The Court’s review of the law in this area supports Respondents’ position. See Lane v.
Williams, 455 U.S. 624 (1982); Spencer v. Kemna, 523 U.S. 1, 12-14 (1998) (a petitioner
must show that collateral consequences resulted from a prior parole revocation to avoid a
finding of mootness if the petitioner is paroled before the habeas corpus case is
adjudicated). See also Picrin-Peron v. Rison, 930 F.2d 773, 776 (9th Cir. 1991) (holding
that, because Picrin-Peron seeks release and has been released, “there is no further relief
we can provide.”).
Petitioner requests that this Court penalize the Parole Commission for its alleged
violations of constitutional law by ordering that he be relieved of serving his full
sentence. He asks the Court to revise his sentence to end immediately, rather than in
2020. Petitioner also argues that the Court should adjudicate his claim that the Parole
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Commission’s procedures are facially unconstitutional, regardless of whether he is on
Rejecting a similar argument in Spencer v. Kemna, 523 U.S. 1 (1998), the United
States Supreme Court explained:
[P]etitioner argues that, even if his case is moot, that fact should be
ignored because it was caused by the dilatory tactics of the state attorney
general's office and the delay of the District Court. But mootness, however
it may have come about, simply deprives us of our power to act; there is
nothing for us to remedy, even if we were disposed to do so. We are not in
the business of pronouncing that past actions which have no demonstrable
continuing effect were right or wrong.
Id. at 18.
As case law dictates, a new hearing is the only available remedy for a
constitutionally-deficient parole hearing. See Jones v. U.S. Bureau of Prisons, 903 F.2d at
1181 (“While it is correct that the Commission failed to comply with federal regulations
by failing to give Jones a parole hearing on the record in 1981, neither the district court
nor this court has the right to correct the mistake by ordering the petitioner released. The
most we can do is require the Parole Board to give the petitioner a fair hearing in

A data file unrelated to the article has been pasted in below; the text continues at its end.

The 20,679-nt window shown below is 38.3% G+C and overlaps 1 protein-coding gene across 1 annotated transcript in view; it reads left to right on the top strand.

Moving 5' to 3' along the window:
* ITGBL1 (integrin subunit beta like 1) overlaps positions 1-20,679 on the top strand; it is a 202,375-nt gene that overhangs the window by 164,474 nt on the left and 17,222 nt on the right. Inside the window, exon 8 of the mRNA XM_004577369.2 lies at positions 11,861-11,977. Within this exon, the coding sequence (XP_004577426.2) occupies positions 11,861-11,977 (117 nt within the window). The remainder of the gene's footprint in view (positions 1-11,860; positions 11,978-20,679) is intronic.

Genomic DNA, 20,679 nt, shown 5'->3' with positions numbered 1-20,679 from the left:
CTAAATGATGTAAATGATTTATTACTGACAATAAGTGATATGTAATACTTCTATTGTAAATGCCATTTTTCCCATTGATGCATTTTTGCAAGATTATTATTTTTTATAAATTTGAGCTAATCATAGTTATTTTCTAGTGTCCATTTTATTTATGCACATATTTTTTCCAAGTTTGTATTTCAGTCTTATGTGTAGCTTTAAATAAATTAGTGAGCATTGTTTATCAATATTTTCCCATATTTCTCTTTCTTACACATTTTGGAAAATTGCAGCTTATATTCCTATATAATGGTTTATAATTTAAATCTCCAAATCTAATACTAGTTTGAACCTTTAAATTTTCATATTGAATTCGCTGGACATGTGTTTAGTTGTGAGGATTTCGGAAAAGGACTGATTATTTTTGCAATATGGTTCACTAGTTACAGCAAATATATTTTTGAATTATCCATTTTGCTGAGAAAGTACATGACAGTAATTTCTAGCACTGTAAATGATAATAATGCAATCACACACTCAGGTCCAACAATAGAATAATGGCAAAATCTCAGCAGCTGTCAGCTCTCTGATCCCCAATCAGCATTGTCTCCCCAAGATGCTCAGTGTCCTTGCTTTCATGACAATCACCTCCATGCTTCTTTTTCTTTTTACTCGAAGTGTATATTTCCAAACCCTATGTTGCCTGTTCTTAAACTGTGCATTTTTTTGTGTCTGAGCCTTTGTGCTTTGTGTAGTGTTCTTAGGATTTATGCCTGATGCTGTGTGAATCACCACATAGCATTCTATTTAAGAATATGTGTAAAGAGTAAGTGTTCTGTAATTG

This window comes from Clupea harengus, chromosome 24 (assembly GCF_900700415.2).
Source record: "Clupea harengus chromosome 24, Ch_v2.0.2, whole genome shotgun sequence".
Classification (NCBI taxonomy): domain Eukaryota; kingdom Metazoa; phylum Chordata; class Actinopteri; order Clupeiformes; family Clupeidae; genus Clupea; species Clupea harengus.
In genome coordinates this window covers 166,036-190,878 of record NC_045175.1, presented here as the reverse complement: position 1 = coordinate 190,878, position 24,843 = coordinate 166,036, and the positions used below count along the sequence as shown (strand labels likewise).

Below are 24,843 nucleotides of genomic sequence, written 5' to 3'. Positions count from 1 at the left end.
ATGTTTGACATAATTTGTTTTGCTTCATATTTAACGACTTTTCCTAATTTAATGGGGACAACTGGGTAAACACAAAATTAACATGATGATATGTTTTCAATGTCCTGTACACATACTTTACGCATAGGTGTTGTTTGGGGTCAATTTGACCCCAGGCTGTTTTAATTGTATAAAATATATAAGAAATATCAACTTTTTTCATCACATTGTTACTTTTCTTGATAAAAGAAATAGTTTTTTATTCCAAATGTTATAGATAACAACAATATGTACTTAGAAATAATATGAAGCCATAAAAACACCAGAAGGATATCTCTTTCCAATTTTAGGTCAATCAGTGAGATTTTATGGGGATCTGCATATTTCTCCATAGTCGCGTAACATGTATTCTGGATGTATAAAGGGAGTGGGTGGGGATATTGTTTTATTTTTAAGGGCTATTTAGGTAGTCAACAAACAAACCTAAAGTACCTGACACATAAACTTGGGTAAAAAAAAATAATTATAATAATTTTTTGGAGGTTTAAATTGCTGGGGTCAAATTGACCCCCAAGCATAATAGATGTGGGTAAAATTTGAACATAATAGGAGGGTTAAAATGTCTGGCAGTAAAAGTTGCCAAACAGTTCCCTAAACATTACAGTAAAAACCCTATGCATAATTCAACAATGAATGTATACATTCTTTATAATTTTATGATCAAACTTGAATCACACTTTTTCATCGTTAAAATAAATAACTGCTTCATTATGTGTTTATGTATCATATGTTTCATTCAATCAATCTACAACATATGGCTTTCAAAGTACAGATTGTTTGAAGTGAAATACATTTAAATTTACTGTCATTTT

accordance with its rules and regulations at the earliest possible date.”) (citation and
Petitioner argues that his claims are not moot, because he may be arrested again
and subjected to the allegedly unconstitutional parole provisions. That theory was
rejected in Spencer and Lane as entirely speculative. In addition, Petitioner has provided
no inkling of any collateral consequences arising from the fact that he was found guilty of
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parole violations but was provided with a path to remain on parole rather than suffer
Accordingly, this action will be dismissed for lack of jurisdiction.
IT IS ORDERED:
1. Respondents’ Motion to Dismiss (Dkt. 32) is GRANTED, to the extent that the
Court has no jurisdiction to entertain Petitioner’s moot claims, given his
current parole status.
2. This case will be dismissed without prejudice.
3. The Court does not find its resolution of this habeas matter to be reasonably
debatable, and a certificate of appealability will not issue. See 28 U.S.C.
§ 2253(c); Rule 11 of the Rules Governing Section 2254 Cases. If Petitioner
files a timely notice of appeal, the Clerk of Court shall forward a copy of the
notice of appeal, together with this Order, to the United States Court of
Appeals for the Ninth Circuit. Petitioner may seek a certificate of appealability
from the Ninth Circuit by filing a request in that court.
DATED: January 3, 2019
Honorable Candy W. Dale
United States Magistrate Judge